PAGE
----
How do you spend summer vacations with your children?


Article by Juana
Juana is a freelance writer, with years of experience, creating content for varied online portals. She holds a degree in English Literature and has worked as a teacher and as a soft skill trainer. An avid reader, she writes on a variety of topics ranging from health, travel, education and personality development.

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Comments

Author: K Mohan26 Apr 2017 Member Level: Platinum   Points : 2

During summer holidays the mother should be with the child and teach some tricks and games on her own without sending the child to any summer camp. Now a days one can learn paper cutting of flowers and through Youtube video a child can learn easily and form patterns of flowers with designs and combinations. Likewise with the use of Ice cream sticks many new things can be made and adorned in the living room. The children get interested and they would be indoors in summer and thus the bonding between mother and child would grow further. During summer free time the mother should play with the child. Some indoor games like carom, chess and Kho Kho can be played along with neighbor's children too. So the children won't get bored; nor will they ask for going to any special summer camp.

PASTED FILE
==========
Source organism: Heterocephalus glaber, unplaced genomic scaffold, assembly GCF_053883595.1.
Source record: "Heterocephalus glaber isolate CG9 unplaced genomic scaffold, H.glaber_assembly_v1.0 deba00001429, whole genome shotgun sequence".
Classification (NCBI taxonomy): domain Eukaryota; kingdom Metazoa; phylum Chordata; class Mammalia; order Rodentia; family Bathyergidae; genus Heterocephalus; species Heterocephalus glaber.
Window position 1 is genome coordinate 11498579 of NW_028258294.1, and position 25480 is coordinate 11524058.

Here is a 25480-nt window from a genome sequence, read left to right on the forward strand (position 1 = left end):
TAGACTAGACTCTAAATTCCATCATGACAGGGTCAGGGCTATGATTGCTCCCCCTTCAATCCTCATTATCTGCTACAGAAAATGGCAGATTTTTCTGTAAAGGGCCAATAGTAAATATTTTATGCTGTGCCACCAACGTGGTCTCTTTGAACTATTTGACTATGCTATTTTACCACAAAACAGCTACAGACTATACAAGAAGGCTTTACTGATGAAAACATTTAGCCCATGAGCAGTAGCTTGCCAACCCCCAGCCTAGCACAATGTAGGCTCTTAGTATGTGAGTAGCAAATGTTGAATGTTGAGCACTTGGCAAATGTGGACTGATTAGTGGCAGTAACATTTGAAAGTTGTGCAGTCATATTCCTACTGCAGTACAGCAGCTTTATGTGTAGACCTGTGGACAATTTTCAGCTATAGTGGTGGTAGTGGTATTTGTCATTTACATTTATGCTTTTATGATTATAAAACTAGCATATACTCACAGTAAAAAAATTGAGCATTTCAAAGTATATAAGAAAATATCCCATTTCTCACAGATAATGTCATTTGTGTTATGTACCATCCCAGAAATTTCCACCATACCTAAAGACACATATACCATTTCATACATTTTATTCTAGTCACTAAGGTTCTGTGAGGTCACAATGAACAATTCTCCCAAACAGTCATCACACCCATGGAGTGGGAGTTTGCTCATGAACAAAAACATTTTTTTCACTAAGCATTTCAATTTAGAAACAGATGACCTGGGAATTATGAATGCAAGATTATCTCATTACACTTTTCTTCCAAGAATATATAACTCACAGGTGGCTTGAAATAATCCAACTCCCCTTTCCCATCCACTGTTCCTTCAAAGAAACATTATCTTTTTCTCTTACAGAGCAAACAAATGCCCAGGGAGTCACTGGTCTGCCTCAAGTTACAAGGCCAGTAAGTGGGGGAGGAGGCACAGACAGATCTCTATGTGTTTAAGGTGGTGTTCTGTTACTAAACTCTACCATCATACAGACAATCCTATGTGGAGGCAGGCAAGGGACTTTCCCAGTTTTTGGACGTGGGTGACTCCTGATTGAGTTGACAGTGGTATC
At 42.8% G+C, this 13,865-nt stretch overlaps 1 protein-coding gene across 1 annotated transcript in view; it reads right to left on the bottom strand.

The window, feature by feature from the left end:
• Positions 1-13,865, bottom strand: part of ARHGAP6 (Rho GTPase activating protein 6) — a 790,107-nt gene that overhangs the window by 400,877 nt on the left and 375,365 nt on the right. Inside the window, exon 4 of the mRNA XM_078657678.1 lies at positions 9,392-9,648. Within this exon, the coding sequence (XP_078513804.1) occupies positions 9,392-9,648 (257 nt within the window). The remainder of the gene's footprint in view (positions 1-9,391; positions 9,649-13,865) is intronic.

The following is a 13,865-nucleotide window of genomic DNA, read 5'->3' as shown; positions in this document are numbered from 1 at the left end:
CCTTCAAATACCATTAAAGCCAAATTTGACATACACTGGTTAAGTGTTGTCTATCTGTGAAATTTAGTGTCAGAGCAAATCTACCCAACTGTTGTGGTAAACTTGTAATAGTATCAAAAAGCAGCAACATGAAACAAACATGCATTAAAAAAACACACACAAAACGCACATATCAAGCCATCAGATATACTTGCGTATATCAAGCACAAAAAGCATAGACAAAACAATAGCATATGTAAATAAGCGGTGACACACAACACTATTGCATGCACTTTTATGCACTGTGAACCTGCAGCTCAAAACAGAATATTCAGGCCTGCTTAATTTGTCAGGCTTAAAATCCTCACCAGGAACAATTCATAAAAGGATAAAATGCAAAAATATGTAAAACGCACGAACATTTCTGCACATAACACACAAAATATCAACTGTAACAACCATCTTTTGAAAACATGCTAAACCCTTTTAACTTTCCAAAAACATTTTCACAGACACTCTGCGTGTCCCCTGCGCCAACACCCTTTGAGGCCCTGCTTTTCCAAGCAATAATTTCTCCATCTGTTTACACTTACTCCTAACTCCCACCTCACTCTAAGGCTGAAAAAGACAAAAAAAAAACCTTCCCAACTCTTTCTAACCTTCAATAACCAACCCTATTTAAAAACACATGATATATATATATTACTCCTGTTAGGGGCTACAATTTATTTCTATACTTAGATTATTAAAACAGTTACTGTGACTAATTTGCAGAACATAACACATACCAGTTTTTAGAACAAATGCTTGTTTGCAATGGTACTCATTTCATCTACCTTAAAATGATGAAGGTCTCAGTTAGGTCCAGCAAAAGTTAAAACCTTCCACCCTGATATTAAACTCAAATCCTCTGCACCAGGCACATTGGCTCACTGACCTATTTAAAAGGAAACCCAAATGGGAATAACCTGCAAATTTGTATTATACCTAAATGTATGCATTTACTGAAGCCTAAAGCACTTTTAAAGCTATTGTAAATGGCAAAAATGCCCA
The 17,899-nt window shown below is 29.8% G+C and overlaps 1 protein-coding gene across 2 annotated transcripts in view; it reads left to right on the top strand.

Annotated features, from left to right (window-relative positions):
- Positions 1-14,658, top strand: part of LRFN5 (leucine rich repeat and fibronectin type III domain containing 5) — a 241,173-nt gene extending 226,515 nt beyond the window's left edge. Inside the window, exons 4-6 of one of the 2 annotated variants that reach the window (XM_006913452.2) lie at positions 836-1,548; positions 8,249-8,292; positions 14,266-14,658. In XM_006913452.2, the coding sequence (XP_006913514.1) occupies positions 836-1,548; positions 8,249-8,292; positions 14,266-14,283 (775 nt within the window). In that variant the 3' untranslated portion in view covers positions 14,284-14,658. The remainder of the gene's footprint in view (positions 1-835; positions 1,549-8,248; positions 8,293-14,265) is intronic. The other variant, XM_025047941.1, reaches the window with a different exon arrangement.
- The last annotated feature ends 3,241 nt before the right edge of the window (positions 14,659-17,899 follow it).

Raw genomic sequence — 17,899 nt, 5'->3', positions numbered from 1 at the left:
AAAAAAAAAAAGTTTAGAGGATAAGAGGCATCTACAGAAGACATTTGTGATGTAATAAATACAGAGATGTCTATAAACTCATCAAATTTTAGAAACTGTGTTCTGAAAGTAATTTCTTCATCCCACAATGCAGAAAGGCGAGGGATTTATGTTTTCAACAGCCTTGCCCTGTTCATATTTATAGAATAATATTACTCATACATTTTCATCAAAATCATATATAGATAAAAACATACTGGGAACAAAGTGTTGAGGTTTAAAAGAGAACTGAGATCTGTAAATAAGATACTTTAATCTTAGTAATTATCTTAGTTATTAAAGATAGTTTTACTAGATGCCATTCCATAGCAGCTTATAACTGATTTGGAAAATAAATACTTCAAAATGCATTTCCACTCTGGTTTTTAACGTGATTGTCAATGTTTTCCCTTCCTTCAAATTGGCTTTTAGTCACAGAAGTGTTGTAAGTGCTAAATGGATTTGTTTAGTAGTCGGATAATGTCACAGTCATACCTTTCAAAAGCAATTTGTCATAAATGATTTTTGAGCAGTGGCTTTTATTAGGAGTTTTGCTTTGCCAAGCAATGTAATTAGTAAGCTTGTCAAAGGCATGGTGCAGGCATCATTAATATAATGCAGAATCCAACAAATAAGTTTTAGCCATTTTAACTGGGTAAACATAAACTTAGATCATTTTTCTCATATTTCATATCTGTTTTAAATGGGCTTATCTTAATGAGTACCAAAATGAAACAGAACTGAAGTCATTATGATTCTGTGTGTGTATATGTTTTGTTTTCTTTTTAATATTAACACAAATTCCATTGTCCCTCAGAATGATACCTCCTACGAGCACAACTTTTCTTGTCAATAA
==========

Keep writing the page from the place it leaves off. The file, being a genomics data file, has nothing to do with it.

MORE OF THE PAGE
Author: Juana27 Apr 2017 Member Level: Platinum   Points : 5

I agree that parents must spend quality time with their children, especially during the long summer holidays. It is something that I have highlighted throughout my article. However, activities that are taken up should also act as a learning medium. The end result should be that practical and useful skills are enhanced. Activities must never be forced on a child. They should be allowed to decide what they want to do. This is very important.

I also want to stress on the importance of the father’s role. Fathers too must take time, whenever they can, to spend quality time with their children. There can be activities that the family does together - play a game or even watch a nice entertaining movie.

Author: Harshmani Uniyal01 May 2017 Member Level: Silver   Points : 2

During summer holidays children should be given full chance to enjoy as per their requirements. Parents must spare some quality time for their child.
Mothers are always very close to their kids but during this time fathers must also shoulder more responsibility than mother and enjoy freely with family.
Kids always expect better time from their parents and this time absolutely is the best suited one for everybody.

Author: Juana01 May 2017 Member Level: Platinum   Points : 3

Summer holidays must be utilised not just for enjoyment but also for cultivating skills. These skills could be related to academics or be general. Two months is a long duration and to spend the time in just fun is not an ideal suggestion.

I agree on the role of the father. Father's must, in fact, participate in their children's development all through their growing years. Their responsibilities cannot be limited to just the summer holidays. Parenting is a joint responsibility and both parents must play an active part.

This, I feel strengthens the bond between the parent and the children and keeps communication open.